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Macitentan cut morbidity, mortality in pah patients.


Macitentan reduced morbidity and mortality in patients who had pulmonary arterial hypertension in an industry-sponsored phase III clinical trial, chiefly by slowing progression of the disease.

Two doses of macitentan, a dual endothelin receptor antagonist developed by altering the structure of bosentan to enhance efficacy and safety, were tested against placebo in 742 patients treated at 151 medical centers in 39 countries. The study subjects were patients aged 12 and older who had idiopathic or heritable pulmonary arterial hypertension (PAH), or PAH related to connective tissue disease, repaired congenital systemic-to-pulmonary shunts, HIV infection, drug use, or toxin exposure, said Dr. Tomas Pulido of Ignacio Chavez National Heart Institute, Mexico City, and his associates in SERAPHIN (Study With an Endothelin Receptor Antagonist in Pulmonary Arterial Hypertension to Improve Clinical Outcome).

The study subjects were randomly assigned to receive 3 mg macitentan (250 patients), 10 mg macitentan (242 patients), or placebo (250 patients) once daily for a median treatment period of 115 weeks. The primary endpoint, a composite of a PAH event or death from any cause, was reached by 38% of patients receiving 3 mg macitentan and 31% of those receiving 10 mg macitentan, compared with 46% of patients receiving placebo.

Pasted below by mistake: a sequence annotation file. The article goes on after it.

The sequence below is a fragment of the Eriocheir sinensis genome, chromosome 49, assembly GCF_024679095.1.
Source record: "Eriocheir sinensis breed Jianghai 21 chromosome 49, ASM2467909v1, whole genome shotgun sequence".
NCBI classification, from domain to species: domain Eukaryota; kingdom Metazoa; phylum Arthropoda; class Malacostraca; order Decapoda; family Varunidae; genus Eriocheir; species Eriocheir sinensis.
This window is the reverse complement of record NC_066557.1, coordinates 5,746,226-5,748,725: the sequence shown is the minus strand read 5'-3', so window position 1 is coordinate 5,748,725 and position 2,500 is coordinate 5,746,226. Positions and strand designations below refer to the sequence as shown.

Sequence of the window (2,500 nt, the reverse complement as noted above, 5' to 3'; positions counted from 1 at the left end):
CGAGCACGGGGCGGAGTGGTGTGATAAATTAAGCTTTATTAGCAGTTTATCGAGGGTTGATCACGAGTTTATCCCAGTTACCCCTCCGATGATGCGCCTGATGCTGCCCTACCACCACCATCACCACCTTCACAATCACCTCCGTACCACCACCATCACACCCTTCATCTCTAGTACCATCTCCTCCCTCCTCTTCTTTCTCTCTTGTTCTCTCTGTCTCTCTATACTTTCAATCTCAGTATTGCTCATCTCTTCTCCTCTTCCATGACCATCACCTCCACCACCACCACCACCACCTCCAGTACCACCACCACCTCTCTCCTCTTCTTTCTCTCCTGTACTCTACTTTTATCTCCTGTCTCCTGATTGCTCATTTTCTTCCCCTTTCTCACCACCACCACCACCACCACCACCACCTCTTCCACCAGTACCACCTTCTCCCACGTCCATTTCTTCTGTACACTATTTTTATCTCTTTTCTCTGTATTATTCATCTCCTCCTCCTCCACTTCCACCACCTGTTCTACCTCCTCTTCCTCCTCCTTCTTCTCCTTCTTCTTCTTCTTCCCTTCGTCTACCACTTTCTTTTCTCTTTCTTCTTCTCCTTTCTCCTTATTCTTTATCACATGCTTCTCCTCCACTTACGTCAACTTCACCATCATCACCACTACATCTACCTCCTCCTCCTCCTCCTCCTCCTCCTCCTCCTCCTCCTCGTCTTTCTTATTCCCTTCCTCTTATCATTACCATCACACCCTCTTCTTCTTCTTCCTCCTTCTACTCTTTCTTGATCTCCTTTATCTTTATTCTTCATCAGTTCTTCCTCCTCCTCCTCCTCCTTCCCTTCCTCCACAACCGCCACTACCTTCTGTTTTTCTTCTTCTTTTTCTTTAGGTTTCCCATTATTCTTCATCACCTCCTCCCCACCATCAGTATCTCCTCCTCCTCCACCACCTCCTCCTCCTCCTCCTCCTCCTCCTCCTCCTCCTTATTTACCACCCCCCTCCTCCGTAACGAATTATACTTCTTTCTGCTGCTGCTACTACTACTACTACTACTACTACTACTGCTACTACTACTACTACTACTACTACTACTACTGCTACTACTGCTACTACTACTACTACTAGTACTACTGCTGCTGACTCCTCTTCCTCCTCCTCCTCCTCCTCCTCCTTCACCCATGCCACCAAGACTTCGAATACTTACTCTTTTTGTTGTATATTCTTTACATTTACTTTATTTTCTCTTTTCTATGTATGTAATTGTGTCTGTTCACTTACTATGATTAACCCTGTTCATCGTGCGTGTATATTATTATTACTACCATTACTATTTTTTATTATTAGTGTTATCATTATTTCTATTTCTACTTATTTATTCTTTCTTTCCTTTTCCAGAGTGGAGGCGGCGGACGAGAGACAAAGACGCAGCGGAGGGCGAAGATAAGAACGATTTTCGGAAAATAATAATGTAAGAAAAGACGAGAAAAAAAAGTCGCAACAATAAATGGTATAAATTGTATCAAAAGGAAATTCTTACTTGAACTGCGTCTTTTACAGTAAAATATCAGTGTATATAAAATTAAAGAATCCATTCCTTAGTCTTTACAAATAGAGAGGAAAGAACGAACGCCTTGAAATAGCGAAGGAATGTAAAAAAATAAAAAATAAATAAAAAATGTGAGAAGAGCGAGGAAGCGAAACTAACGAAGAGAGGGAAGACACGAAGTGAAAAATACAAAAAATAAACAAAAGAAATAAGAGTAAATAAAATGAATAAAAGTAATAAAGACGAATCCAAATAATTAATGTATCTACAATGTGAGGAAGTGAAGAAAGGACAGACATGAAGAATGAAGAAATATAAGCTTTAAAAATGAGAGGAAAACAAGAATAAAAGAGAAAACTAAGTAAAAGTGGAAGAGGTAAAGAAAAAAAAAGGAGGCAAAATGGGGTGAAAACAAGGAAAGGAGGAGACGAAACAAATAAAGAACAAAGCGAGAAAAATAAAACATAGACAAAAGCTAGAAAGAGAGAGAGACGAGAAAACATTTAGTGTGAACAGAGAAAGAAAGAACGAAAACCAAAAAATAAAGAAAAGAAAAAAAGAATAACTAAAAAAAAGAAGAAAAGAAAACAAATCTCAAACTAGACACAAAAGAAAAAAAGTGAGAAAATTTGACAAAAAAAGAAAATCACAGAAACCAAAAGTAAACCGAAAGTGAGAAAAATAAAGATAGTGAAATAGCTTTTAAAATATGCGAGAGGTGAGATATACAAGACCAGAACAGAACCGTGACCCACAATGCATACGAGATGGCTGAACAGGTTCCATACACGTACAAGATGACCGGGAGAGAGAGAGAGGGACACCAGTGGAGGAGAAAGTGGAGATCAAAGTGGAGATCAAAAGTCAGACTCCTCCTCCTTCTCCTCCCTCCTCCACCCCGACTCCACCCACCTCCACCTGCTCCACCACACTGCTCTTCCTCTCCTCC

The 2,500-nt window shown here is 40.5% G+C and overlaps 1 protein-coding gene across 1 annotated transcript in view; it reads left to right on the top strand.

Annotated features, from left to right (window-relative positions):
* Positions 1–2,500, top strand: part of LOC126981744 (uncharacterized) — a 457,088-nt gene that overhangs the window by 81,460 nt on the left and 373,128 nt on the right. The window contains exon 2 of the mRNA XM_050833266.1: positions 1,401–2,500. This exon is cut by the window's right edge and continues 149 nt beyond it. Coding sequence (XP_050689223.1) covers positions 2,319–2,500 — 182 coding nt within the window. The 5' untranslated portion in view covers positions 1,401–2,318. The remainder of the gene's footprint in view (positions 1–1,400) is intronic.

Rates of hospitalization or death due to PAH also were significantly lower in patients who received active treatment, at 26% for 3 mg macitentan and 21% for 10 mg macitentan, compared with 34% for placebo. Six-minute walk distance increased by 7.4 m with 3 mg macitentan and by m with 10 mg macitentan, but decreased by 9.4 m with placebo, the investigators said (N. Engl. J. Med. 2013 Aug. 29 [doi: 10.1056/ NEJ- Moal213917]).

Similarly, World Health Organization heart failure functional class improved in 20% of patients receiving 3 mg macitentan and 22% of those re-ceiving 10 mg macitentan, compared with only 13% of those receiving placebo. And patients in both active treatment groups showed significant reductions in pulmonary vascular resistance as well as significant increases in the cardiac index, compared with those in the placebo group.

SERAPHIN was funded by Actelion Pharmaceuticals. Dr. Pulido reported ties to Actelion, Pfizer, Eli Lilly, Bayer, United Therapeutics, and Gilead, and his associates reported ties to numerous industry sources.
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Publication:Internal Medicine News
Date:Sep 15, 2013
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